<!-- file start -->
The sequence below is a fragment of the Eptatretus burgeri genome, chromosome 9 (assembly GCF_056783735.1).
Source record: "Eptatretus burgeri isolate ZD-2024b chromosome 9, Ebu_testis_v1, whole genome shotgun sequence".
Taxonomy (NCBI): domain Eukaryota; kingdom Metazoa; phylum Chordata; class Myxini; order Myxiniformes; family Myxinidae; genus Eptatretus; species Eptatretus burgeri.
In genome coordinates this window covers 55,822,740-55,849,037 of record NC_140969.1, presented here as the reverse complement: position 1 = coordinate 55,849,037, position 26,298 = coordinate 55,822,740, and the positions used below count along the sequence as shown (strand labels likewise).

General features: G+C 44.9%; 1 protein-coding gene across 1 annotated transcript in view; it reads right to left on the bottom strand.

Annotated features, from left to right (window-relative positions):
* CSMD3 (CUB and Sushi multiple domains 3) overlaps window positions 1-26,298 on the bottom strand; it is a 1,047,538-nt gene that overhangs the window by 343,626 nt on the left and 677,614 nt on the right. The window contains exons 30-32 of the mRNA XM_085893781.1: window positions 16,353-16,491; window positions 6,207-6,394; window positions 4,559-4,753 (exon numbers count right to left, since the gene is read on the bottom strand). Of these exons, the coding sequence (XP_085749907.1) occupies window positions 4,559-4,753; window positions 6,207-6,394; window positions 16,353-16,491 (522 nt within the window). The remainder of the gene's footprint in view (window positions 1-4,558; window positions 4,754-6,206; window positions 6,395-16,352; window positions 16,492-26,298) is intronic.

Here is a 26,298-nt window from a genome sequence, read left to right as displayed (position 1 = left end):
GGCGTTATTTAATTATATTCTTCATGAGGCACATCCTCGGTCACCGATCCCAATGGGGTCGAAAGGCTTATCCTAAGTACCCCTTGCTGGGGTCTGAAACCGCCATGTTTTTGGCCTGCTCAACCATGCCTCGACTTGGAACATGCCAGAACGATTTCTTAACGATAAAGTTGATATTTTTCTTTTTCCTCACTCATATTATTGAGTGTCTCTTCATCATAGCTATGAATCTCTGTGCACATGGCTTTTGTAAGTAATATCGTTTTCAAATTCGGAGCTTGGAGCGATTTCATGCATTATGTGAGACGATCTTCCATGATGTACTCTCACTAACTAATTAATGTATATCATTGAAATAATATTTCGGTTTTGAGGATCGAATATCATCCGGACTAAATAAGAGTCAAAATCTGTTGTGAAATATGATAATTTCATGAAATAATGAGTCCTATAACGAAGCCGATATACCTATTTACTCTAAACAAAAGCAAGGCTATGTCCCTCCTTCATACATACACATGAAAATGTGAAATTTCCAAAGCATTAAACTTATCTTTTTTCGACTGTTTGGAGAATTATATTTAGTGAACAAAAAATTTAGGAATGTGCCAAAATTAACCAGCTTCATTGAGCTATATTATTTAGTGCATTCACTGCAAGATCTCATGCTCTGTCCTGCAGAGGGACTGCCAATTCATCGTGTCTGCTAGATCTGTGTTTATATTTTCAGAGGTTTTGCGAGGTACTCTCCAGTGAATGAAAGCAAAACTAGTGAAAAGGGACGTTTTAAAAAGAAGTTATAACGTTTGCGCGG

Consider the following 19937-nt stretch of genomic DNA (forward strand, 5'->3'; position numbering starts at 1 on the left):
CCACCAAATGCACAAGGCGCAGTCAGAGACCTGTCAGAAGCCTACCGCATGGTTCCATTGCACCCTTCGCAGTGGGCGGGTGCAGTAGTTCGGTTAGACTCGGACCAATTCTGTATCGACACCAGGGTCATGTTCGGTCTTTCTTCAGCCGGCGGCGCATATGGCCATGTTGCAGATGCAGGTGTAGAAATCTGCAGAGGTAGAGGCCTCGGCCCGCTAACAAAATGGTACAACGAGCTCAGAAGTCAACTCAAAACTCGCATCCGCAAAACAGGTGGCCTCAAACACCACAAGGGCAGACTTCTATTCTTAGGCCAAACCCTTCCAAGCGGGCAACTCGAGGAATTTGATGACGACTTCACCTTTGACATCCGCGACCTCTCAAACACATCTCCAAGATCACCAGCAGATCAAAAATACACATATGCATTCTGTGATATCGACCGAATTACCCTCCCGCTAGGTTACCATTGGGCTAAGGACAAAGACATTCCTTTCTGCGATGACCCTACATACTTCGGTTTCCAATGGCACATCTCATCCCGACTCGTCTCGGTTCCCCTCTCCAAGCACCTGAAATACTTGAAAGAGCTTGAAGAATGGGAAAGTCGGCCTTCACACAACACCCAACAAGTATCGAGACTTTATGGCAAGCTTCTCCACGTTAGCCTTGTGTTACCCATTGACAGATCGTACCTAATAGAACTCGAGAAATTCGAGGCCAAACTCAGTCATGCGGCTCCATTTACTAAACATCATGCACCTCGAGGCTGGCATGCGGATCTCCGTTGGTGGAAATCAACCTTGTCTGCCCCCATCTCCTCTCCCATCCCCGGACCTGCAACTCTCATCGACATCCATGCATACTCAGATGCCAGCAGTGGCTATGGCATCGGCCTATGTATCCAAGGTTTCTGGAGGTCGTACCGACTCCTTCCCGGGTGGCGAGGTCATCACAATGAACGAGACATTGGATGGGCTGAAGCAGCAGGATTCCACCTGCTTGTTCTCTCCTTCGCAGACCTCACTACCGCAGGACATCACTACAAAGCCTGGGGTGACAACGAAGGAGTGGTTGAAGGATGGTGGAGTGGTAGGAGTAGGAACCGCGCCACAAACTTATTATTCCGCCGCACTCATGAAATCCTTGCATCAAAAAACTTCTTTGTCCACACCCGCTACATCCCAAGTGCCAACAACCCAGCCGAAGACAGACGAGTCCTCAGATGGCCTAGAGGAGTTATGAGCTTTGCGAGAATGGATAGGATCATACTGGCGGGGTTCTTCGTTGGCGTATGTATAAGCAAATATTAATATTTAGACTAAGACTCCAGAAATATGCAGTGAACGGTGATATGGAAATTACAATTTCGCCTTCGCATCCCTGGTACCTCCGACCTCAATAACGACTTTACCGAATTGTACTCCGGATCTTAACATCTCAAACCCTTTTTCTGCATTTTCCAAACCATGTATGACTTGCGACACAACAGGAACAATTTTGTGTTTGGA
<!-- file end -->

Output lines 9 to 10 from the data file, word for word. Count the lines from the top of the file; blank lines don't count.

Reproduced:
GGCGTTATTTAATTATATTCTTCATGAGGCACATCCTCGGTCACCGATCCCAATGGGGTCGAAAGGCTTATCCTAAGTACCCCTTGCTGGGGTCTGAAACCGCCATGTTTTTGGCCTGCTCAACCATGCCTCGACTTGGAACATGCCAGAACGATTTCTTAACGATAAAGTTGATATTTTTCTTTTTCCTCACTCATATTATTGAGTGTCTCTTCATCATAGCTATGAATCTCTGTGCACATGGCTTTTGTAAGTAATATCGTTTTCAAATTCGGAGCTTGGAGCGATTTCATGCATTATGTGAGACGATCTTCCATGATGTACTCTCACTAACTAATTAATGTATATCATTGAAATAATATTTCGGTTTTGAGGATCGAATATCATCCGGACTAAATAAGAGTCAAAATCTGTTGTGAAATATGATAATTTCATGAAATAATGAGTCCTATAACGAAGCCGATATACCTATTTACTCTAAACAAAAGCAAGGCTATGTCCCTCCTTCATACATACACATGAAAATGTGAAATTTCCAAAGCATTAAACTTATCTTTTTTCGACTGTTTGGAGAATTATATTTAGTGAACAAAAAATTTAGGAATGTGCCAAAATTAACCAGCTTCATTGAGCTATATTATTTAGTGCATTCACTGCAAGATCTCATGCTCTGTCCTGCAGAGGGACTGCCAATTCATCGTGTCTGCTAGATCTGTGTTTATATTTTCAGAGGTTTTGCGAGGTACTCTCCAGTGAATGAAAGCAAAACTAGTGAAAAGGGACGTTTTAAAAAGAAGTTATAACGTTTGCGCGG

Consider the following 19937-nt stretch of genomic DNA (forward strand, 5'->3'; position numbering starts at 1 on the left):